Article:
The way I see it
    Fi - sense of morality/ethics
    Ti - sense of logic

    Aren't the two, in more ways than one, aligned? Or, do you as an INTP try to reconcile the two if they appear in opposition with each other?
    They might be aligned in well-balanced people, but they are unlikely to be equally well-developed.

    The only way I might see this working is if you make decisions using Fi, but then rationalize with Ti. Which isn't really using Ti properly.

    Occasionally, you might come to the same decision using either function, but that would be coincidental, I'd have thought.

    Personally, I think my Fi is mostly unconscious. I'm seldom aware of it at the decision-making stage. I'm often only too aware of it afterward though - when I've made the "wrong" decision. I will usually experience this as a mood or physiological disturbance, rather than a cognitive process. If I am conscious of a personal value judgement on a matter, I will incorporate that into the logical criteria I use to make a decision. For example - I won't work with/for organisations that use animals in experiments. This is logical to me, since it violates a deeply held principle.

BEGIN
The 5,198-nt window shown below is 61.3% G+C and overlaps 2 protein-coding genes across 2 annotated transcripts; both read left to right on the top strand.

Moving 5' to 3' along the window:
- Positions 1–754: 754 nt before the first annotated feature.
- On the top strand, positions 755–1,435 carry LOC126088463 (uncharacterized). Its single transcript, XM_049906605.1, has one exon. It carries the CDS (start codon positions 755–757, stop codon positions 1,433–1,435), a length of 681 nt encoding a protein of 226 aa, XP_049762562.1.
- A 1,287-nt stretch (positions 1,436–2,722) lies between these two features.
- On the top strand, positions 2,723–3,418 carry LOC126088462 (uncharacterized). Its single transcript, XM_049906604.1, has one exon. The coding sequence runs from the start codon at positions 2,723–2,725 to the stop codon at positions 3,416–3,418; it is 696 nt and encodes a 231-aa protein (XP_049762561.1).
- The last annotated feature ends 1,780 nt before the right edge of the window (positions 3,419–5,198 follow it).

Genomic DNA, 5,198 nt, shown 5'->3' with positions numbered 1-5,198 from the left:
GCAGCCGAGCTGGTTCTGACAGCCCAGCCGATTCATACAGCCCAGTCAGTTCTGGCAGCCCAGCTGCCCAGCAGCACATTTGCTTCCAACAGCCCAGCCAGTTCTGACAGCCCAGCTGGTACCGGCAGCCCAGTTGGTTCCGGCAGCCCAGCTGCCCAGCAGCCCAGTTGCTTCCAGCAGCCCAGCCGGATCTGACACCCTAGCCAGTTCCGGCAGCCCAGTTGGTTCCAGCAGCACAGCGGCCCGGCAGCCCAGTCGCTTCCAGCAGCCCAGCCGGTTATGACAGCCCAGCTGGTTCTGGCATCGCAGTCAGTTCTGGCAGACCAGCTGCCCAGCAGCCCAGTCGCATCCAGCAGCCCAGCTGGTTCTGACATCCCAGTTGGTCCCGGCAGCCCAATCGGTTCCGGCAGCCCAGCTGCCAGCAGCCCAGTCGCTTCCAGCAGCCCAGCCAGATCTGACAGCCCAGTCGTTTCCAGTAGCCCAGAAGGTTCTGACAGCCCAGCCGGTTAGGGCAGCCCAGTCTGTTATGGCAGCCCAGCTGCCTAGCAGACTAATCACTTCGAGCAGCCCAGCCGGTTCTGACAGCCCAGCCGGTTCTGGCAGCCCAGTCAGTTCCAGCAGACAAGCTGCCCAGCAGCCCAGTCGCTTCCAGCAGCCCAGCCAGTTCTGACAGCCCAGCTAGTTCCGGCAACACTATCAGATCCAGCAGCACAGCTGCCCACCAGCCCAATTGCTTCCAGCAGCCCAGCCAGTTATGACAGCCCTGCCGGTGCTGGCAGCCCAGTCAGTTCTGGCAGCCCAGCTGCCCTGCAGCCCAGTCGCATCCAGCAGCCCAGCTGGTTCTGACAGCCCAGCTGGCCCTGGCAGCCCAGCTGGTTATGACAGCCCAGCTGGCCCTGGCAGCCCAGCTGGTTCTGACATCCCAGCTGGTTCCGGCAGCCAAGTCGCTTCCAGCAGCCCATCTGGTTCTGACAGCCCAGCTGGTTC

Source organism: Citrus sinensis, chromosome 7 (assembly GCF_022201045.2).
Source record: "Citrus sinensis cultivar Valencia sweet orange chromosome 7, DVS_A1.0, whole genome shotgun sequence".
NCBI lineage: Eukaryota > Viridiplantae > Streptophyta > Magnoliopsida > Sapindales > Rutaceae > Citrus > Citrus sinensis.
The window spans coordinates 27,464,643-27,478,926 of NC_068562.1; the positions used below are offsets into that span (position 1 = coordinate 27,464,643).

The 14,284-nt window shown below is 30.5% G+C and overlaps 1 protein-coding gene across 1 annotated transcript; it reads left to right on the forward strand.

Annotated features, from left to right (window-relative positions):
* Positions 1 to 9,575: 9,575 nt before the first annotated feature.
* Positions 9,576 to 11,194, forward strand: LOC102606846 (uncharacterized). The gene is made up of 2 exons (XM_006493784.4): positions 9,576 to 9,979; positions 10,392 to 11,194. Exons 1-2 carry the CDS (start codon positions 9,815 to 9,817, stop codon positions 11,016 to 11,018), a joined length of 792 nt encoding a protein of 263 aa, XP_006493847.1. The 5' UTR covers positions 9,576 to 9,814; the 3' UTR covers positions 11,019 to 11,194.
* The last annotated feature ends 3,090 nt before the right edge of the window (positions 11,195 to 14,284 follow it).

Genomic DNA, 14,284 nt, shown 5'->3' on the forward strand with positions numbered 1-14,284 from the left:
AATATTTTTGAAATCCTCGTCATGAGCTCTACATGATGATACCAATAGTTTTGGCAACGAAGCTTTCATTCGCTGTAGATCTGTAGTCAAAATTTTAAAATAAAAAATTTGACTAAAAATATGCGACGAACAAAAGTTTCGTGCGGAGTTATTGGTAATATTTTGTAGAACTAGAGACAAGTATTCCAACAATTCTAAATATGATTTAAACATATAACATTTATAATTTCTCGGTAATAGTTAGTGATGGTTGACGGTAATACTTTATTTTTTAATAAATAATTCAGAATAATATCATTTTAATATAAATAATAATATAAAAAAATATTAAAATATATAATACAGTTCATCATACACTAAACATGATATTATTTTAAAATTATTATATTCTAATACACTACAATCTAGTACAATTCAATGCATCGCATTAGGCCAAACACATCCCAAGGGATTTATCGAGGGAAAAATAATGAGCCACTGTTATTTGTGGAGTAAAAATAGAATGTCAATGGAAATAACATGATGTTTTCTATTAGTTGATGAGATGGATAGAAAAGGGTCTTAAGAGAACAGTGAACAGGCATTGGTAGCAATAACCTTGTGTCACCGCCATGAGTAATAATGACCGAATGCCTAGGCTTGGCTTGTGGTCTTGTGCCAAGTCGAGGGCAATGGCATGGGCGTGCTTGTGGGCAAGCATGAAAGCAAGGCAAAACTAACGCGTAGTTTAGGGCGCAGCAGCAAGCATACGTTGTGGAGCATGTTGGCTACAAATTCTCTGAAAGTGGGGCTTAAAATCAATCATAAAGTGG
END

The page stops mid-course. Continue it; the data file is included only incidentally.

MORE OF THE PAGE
I think a problem with being Ti-dom is that it can be very difficult to come to a decision - because many things cannot have an relative value assigned based purely on logical reasoning i.e. several outcomes may be equally favourable.

    I'd be interested to hear how your decision-making process operates.
    Quote Originally Posted by Ivy View Post